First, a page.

This Sunday is the Balloch to Clydebank half-marathon, one of my favourite races. It starts beside a shopping centre, dodges through the grimier parts of Alexandria, weaves through the back of Dumbarton train station before finishing with the bookies, chippies, an industrial estate and a car park in Clydebank. It must be the only race that starts with one of Scotland’s most beautiful spots – Loch Lomond – and immediately turns its back on it and runs as far away from it as it can.
I love this race though for one reason – for almost all of the 13 miles it feels like you’re running downhill. You can’t ask for a better start to the year, even if you couldn’t find a less welcoming finish.
What you also can’t ask for is dry weather. I don’t think I’ve ever run this race without it raining. Once it was even snowing (the race was cancelled). This year however it looks like we’ll finally have a dry day, at least if the weather reports are accurate. So far I’ve checked BBC Weather, the Weather App, The Met Office and checked them again an hour later in case its changed.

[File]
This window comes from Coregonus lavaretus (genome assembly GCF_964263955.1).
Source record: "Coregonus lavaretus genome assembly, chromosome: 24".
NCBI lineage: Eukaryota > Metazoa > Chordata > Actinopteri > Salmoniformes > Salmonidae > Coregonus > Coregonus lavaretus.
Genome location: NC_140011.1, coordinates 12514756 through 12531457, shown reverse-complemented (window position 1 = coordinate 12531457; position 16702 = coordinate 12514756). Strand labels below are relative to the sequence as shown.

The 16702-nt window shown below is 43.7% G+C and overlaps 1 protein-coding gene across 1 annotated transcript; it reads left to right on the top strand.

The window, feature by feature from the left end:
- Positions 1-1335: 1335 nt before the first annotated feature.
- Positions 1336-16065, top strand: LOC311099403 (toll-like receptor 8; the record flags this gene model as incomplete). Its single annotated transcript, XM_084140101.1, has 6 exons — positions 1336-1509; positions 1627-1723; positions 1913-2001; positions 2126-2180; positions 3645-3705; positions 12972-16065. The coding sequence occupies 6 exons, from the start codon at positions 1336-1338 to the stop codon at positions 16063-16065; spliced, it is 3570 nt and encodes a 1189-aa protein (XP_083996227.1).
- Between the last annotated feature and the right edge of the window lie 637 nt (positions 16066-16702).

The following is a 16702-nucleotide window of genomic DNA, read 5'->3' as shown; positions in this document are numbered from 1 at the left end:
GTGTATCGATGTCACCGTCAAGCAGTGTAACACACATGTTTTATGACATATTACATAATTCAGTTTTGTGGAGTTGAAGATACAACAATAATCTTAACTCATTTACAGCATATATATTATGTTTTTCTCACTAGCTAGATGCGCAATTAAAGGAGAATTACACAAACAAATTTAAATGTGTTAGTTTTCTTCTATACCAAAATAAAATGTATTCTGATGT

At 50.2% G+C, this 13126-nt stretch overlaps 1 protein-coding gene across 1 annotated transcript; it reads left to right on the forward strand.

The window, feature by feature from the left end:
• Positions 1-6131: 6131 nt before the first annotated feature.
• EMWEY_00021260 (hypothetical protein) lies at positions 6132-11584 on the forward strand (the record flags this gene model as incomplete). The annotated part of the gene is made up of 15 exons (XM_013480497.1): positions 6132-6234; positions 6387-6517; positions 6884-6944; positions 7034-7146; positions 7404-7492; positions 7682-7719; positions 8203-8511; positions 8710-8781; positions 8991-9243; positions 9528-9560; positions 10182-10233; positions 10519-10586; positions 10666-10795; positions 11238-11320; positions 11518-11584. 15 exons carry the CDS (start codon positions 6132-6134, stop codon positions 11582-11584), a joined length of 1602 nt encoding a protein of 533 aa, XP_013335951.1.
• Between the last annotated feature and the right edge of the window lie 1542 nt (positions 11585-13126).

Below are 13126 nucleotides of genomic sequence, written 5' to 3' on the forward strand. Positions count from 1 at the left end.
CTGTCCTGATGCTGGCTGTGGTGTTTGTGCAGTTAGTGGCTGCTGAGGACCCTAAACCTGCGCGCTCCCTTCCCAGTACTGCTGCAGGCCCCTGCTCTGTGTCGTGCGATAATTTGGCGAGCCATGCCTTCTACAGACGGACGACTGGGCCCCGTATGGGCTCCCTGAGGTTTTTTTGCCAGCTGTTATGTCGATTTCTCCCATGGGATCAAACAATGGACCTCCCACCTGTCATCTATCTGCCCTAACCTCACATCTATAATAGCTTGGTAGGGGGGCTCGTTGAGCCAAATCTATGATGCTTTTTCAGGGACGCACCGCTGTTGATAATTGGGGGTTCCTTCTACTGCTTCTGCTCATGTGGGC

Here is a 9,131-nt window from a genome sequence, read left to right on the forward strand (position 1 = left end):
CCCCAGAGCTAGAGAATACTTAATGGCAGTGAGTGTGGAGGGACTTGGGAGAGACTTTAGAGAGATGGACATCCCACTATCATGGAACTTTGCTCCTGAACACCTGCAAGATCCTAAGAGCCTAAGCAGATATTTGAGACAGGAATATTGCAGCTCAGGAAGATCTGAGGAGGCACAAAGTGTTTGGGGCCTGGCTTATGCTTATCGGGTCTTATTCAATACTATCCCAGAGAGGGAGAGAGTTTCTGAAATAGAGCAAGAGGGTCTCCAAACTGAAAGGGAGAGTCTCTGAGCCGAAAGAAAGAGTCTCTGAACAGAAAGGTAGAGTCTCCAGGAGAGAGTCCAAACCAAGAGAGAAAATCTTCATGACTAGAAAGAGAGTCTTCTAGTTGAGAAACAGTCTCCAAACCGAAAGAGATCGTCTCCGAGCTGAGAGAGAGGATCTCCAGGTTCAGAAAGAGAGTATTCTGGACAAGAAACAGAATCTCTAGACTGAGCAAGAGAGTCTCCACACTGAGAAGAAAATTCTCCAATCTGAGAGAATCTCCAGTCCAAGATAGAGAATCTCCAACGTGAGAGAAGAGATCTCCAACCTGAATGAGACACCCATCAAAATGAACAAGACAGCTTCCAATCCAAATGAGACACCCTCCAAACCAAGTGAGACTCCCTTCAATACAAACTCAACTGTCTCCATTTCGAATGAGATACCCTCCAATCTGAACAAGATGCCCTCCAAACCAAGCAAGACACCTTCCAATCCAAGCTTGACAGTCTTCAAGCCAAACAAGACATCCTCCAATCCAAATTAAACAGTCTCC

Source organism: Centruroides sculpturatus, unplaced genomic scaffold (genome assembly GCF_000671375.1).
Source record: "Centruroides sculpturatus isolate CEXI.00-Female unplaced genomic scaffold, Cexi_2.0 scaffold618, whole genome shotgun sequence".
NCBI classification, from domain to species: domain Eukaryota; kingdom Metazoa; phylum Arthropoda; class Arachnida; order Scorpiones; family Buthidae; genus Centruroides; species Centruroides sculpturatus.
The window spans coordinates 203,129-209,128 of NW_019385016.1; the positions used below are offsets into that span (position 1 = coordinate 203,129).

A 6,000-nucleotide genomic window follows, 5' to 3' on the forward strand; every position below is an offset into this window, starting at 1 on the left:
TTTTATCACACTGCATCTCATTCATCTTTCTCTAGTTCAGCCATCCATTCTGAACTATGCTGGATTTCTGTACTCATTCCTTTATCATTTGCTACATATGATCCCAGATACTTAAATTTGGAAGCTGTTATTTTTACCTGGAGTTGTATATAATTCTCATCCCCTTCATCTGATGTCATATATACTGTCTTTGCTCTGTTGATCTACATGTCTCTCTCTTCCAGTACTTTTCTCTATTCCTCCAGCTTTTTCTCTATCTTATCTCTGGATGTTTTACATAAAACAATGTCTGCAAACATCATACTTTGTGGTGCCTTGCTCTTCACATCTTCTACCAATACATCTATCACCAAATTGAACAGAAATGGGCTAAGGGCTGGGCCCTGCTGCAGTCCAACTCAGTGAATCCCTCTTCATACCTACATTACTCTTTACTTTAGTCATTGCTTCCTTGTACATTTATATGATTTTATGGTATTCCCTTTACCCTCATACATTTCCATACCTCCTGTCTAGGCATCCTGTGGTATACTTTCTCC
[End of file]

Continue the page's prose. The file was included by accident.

Even though there’s nothing we can do about the weather I think runners and cyclists like to check it constantly anyway just in case it might rain. I think its so that when we get to the start line we can say “I told you it would rain” and look smugly at those who’ve just turned up in singlets and goosebumps. We, on the other hand, are dressed in the latest Gore-tex bin bag. We have waterproof socks. Some of us even have caps (though not anyone who has any dignity or self-respect). We’re prepared. And then we overheat and wish we hadn’t brought all this kit…. but at least we were right! It did rain.
But not this year. This year the Balloch to Clydebank half-marathon will be dry. Unless the weather’s changed in the last hour. I’d better check.